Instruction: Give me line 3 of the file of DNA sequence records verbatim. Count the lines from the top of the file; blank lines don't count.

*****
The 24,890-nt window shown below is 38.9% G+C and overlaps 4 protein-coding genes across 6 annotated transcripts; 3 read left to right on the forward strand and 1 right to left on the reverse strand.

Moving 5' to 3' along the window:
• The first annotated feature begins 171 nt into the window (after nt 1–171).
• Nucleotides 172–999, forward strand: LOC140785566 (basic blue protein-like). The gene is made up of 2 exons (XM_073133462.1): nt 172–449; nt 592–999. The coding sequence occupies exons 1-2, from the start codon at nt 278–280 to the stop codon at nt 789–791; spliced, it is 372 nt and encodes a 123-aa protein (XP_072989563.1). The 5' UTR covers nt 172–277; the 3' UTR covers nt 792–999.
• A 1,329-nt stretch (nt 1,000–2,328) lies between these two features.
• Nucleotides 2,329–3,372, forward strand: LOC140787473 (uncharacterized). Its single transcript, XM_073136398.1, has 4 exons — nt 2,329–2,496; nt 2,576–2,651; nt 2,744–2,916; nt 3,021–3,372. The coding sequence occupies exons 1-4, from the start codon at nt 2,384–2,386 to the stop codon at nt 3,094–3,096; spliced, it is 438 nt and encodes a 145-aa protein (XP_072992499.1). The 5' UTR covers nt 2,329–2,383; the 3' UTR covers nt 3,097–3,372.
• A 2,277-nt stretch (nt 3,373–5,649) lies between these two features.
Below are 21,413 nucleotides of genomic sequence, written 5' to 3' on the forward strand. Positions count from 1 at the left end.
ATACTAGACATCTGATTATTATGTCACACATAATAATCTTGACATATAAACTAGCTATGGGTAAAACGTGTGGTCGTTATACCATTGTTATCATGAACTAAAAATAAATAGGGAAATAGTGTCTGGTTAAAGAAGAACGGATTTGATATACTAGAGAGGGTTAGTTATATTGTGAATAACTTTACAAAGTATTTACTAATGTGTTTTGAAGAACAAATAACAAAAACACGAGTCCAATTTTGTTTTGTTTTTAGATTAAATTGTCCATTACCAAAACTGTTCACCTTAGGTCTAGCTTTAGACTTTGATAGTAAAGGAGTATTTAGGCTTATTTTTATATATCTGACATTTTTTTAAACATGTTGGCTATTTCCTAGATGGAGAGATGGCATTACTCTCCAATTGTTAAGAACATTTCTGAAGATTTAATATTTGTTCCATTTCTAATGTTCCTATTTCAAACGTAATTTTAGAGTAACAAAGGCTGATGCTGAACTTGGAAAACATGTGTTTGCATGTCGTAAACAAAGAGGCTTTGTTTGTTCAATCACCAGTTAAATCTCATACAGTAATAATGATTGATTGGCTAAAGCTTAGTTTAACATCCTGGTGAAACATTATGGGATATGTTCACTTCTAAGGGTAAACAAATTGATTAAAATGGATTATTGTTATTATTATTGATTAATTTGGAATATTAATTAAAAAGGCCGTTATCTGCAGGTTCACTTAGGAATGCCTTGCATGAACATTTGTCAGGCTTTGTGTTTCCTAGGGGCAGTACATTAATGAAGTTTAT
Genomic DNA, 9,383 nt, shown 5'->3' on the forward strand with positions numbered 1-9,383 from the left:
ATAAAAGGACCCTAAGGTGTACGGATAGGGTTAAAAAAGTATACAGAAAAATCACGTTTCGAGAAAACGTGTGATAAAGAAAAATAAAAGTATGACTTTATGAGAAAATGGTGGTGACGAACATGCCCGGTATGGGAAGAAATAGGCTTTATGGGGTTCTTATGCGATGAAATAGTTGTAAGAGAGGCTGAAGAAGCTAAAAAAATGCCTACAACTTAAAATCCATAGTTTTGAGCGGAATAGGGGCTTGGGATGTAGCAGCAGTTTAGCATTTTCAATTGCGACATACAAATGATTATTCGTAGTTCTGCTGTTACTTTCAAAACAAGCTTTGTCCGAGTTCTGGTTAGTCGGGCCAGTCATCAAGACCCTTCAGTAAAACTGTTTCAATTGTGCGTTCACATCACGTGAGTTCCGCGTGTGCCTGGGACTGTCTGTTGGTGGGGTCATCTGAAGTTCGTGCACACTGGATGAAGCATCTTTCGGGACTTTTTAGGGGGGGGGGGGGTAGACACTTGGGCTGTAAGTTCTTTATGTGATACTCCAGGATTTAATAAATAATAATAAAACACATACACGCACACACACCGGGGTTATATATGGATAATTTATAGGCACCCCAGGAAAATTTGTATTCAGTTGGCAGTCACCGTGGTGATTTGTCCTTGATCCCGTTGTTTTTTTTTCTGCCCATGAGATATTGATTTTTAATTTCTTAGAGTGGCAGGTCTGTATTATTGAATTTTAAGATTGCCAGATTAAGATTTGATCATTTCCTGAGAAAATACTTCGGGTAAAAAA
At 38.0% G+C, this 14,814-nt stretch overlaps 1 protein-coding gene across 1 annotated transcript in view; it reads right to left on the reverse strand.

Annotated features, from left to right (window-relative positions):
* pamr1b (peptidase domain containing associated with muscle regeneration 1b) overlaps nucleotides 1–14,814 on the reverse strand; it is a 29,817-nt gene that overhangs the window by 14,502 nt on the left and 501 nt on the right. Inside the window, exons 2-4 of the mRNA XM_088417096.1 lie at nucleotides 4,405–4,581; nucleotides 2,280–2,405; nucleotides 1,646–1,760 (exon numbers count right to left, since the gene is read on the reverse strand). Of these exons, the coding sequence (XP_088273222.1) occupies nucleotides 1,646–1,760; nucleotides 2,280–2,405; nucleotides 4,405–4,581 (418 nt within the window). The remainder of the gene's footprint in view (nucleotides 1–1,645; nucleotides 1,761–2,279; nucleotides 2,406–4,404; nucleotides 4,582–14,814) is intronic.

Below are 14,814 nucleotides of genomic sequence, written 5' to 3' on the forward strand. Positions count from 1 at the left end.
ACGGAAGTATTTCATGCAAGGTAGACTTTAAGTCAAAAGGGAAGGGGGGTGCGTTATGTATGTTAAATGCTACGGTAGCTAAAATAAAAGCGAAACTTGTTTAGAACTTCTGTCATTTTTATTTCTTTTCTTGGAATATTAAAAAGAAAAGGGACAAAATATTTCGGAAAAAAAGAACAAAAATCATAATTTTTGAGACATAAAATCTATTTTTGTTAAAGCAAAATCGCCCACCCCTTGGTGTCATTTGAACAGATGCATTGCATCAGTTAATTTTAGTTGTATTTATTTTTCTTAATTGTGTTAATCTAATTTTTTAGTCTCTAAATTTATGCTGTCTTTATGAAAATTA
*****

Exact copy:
• The first annotated feature begins 171 nt into the window (after nt 1–171).